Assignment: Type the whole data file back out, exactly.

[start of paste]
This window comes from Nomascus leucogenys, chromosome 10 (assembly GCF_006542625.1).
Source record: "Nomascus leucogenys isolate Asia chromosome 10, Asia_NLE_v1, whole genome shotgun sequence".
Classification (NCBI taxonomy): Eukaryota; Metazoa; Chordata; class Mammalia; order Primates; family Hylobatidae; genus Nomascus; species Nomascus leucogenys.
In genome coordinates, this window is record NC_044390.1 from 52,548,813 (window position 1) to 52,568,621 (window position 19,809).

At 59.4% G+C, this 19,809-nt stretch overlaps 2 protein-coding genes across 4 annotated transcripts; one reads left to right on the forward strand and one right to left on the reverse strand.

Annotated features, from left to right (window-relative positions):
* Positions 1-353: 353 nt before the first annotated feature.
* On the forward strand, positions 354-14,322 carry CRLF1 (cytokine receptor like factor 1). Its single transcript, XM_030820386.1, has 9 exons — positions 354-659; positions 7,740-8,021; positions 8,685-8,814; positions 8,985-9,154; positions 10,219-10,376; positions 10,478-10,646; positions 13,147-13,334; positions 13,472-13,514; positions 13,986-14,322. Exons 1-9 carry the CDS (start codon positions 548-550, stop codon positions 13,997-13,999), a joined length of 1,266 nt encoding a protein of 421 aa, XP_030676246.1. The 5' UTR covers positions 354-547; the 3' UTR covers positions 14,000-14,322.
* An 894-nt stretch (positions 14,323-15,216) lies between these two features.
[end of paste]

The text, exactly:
This window comes from Nomascus leucogenys, chromosome 10 (assembly GCF_006542625.1).
Source record: "Nomascus leucogenys isolate Asia chromosome 10, Asia_NLE_v1, whole genome shotgun sequence".
Classification (NCBI taxonomy): Eukaryota; Metazoa; Chordata; class Mammalia; order Primates; family Hylobatidae; genus Nomascus; species Nomascus leucogenys.
In genome coordinates, this window is record NC_044390.1 from 52,548,813 (window position 1) to 52,568,621 (window position 19,809).

At 59.4% G+C, this 19,809-nt stretch overlaps 2 protein-coding genes across 4 annotated transcripts; one reads left to right on the forward strand and one right to left on the reverse strand.

Annotated features, from left to right (window-relative positions):
* Positions 1-353: 353 nt before the first annotated feature.
* On the forward strand, positions 354-14,322 carry CRLF1 (cytokine receptor like factor 1). Its single transcript, XM_030820386.1, has 9 exons — positions 354-659; positions 7,740-8,021; positions 8,685-8,814; positions 8,985-9,154; positions 10,219-10,376; positions 10,478-10,646; positions 13,147-13,334; positions 13,472-13,514; positions 13,986-14,322. Exons 1-9 carry the CDS (start codon positions 548-550, stop codon positions 13,997-13,999), a joined length of 1,266 nt encoding a protein of 421 aa, XP_030676246.1. The 5' UTR covers positions 354-547; the 3' UTR covers positions 14,000-14,322.
* An 894-nt stretch (positions 14,323-15,216) lies between these two features.